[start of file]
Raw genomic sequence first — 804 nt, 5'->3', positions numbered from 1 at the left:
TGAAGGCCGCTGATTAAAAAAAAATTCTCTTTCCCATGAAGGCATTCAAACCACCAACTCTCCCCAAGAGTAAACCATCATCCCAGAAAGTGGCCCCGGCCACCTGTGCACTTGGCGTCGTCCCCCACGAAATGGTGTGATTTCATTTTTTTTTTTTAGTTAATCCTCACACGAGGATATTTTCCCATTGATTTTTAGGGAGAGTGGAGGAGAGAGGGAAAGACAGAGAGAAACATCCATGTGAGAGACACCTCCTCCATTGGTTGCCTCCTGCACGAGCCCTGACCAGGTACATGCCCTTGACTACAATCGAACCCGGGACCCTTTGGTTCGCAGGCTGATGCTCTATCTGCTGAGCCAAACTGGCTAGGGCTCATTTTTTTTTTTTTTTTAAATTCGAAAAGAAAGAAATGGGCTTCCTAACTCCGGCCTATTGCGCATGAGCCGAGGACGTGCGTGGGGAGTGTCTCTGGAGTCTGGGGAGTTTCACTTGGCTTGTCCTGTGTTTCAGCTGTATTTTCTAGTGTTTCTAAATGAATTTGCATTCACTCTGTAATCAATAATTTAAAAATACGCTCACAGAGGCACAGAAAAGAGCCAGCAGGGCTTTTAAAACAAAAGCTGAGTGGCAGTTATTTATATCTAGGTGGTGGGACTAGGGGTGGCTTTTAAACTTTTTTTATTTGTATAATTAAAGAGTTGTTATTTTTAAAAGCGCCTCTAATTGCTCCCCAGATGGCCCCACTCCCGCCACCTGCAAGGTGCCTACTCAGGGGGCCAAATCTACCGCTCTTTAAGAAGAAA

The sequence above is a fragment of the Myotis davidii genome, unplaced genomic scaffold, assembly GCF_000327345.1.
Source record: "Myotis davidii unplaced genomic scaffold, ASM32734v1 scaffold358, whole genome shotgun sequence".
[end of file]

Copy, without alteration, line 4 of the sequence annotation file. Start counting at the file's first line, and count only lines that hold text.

Source record: "Myotis davidii unplaced genomic scaffold, ASM32734v1 scaffold358, whole genome shotgun sequence".